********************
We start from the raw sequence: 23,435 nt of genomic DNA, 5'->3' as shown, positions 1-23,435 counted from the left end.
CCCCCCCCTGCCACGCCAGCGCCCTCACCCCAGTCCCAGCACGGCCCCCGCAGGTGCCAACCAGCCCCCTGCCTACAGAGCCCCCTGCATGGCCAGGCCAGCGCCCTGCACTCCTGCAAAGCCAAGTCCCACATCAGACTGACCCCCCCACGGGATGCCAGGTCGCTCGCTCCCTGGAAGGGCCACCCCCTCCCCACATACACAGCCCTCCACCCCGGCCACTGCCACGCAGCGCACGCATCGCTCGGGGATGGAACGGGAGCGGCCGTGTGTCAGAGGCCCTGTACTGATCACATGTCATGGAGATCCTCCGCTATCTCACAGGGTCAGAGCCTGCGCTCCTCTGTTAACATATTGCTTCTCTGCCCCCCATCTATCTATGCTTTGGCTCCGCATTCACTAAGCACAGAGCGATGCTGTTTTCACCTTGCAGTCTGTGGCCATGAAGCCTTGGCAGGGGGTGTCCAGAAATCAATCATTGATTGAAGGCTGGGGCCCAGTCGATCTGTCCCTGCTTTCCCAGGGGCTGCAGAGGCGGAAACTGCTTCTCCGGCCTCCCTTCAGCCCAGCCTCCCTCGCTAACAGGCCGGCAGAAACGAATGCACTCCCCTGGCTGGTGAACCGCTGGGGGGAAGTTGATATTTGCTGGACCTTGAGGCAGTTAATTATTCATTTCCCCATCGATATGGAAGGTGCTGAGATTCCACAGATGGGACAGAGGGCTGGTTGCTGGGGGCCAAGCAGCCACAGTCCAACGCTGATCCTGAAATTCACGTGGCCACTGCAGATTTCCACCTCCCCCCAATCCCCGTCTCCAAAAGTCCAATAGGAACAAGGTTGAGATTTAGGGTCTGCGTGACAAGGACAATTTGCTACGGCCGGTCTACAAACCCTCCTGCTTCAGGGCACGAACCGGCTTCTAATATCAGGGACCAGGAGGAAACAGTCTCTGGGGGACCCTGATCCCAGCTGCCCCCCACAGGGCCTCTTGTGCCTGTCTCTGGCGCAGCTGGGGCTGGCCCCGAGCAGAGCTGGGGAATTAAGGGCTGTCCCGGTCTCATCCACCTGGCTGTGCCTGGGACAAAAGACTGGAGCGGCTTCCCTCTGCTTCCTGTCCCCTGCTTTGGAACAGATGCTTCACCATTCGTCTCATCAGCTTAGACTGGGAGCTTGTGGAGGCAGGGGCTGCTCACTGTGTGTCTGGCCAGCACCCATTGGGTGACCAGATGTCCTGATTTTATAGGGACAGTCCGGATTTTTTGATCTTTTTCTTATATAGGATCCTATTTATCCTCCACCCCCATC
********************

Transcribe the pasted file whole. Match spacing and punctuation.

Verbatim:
We start from the raw sequence: 23,435 nt of genomic DNA, 5'->3' as shown, positions 1-23,435 counted from the left end.
CCCCCCCCTGCCACGCCAGCGCCCTCACCCCAGTCCCAGCACGGCCCCCGCAGGTGCCAACCAGCCCCCTGCCTACAGAGCCCCCTGCATGGCCAGGCCAGCGCCCTGCACTCCTGCAAAGCCAAGTCCCACATCAGACTGACCCCCCCACGGGATGCCAGGTCGCTCGCTCCCTGGAAGGGCCACCCCCTCCCCACATACACAGCCCTCCACCCCGGCCACTGCCACGCAGCGCACGCATCGCTCGGGGATGGAACGGGAGCGGCCGTGTGTCAGAGGCCCTGTACTGATCACATGTCATGGAGATCCTCCGCTATCTCACAGGGTCAGAGCCTGCGCTCCTCTGTTAACATATTGCTTCTCTGCCCCCCATCTATCTATGCTTTGGCTCCGCATTCACTAAGCACAGAGCGATGCTGTTTTCACCTTGCAGTCTGTGGCCATGAAGCCTTGGCAGGGGGTGTCCAGAAATCAATCATTGATTGAAGGCTGGGGCCCAGTCGATCTGTCCCTGCTTTCCCAGGGGCTGCAGAGGCGGAAACTGCTTCTCCGGCCTCCCTTCAGCCCAGCCTCCCTCGCTAACAGGCCGGCAGAAACGAATGCACTCCCCTGGCTGGTGAACCGCTGGGGGGAAGTTGATATTTGCTGGACCTTGAGGCAGTTAATTATTCATTTCCCCATCGATATGGAAGGTGCTGAGATTCCACAGATGGGACAGAGGGCTGGTTGCTGGGGGCCAAGCAGCCACAGTCCAACGCTGATCCTGAAATTCACGTGGCCACTGCAGATTTCCACCTCCCCCCAATCCCCGTCTCCAAAAGTCCAATAGGAACAAGGTTGAGATTTAGGGTCTGCGTGACAAGGACAATTTGCTACGGCCGGTCTACAAACCCTCCTGCTTCAGGGCACGAACCGGCTTCTAATATCAGGGACCAGGAGGAAACAGTCTCTGGGGGACCCTGATCCCAGCTGCCCCCCACAGGGCCTCTTGTGCCTGTCTCTGGCGCAGCTGGGGCTGGCCCCGAGCAGAGCTGGGGAATTAAGGGCTGTCCCGGTCTCATCCACCTGGCTGTGCCTGGGACAAAAGACTGGAGCGGCTTCCCTCTGCTTCCTGTCCCCTGCTTTGGAACAGATGCTTCACCATTCGTCTCATCAGCTTAGACTGGGAGCTTGTGGAGGCAGGGGCTGCTCACTGTGTGTCTGGCCAGCACCCATTGGGTGACCAGATGTCCTGATTTTATAGGGACAGTCCGGATTTTTTGATCTTTTTCTTATATAGGATCCTATTTATCCTCCACCCCCATC